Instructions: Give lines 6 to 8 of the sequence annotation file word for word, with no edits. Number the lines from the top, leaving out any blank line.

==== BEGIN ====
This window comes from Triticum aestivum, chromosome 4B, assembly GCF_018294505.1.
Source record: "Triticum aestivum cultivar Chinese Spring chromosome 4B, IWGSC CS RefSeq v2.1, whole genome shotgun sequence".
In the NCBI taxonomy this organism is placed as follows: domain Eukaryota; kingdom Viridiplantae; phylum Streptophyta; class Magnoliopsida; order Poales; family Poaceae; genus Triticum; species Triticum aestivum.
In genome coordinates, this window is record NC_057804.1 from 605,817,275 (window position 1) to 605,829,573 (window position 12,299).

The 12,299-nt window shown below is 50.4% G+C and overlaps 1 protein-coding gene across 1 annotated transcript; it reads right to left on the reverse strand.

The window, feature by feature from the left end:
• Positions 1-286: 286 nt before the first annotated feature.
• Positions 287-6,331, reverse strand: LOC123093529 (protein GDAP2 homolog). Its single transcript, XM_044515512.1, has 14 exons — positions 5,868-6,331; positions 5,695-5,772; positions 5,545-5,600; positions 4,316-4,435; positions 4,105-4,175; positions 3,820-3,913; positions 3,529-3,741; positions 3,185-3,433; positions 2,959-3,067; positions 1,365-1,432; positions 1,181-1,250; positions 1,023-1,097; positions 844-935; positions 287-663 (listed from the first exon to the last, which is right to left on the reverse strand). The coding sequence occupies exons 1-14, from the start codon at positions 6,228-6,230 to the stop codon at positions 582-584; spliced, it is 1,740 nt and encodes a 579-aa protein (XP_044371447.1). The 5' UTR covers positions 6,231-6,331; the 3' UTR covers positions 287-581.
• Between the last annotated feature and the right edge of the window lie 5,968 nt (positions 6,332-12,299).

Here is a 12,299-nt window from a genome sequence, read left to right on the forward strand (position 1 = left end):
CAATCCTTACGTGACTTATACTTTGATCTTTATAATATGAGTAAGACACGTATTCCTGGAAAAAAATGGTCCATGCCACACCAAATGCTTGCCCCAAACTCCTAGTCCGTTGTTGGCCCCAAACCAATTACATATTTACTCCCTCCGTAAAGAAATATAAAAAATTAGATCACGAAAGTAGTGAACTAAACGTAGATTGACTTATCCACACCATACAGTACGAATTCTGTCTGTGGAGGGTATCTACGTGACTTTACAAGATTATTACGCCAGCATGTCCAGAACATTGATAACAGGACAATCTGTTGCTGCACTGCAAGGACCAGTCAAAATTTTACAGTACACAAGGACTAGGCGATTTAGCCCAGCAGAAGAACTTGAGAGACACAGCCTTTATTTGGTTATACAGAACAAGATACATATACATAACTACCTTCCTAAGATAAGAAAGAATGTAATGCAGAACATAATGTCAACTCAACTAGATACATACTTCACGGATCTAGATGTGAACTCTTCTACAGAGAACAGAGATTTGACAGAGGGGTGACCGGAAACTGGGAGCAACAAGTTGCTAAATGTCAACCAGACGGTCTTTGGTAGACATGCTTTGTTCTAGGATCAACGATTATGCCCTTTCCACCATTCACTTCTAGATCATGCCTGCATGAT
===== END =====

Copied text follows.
The window, feature by feature from the left end:
• Positions 1-286: 286 nt before the first annotated feature.
• Positions 287-6,331, reverse strand: LOC123093529 (protein GDAP2 homolog). Its single transcript, XM_044515512.1, has 14 exons — positions 5,868-6,331; positions 5,695-5,772; positions 5,545-5,600; positions 4,316-4,435; positions 4,105-4,175; positions 3,820-3,913; positions 3,529-3,741; positions 3,185-3,433; positions 2,959-3,067; positions 1,365-1,432; positions 1,181-1,250; positions 1,023-1,097; positions 844-935; positions 287-663 (listed from the first exon to the last, which is right to left on the reverse strand). The coding sequence occupies exons 1-14, from the start codon at positions 6,228-6,230 to the stop codon at positions 582-584; spliced, it is 1,740 nt and encodes a 579-aa protein (XP_044371447.1). The 5' UTR covers positions 6,231-6,331; the 3' UTR covers positions 287-581.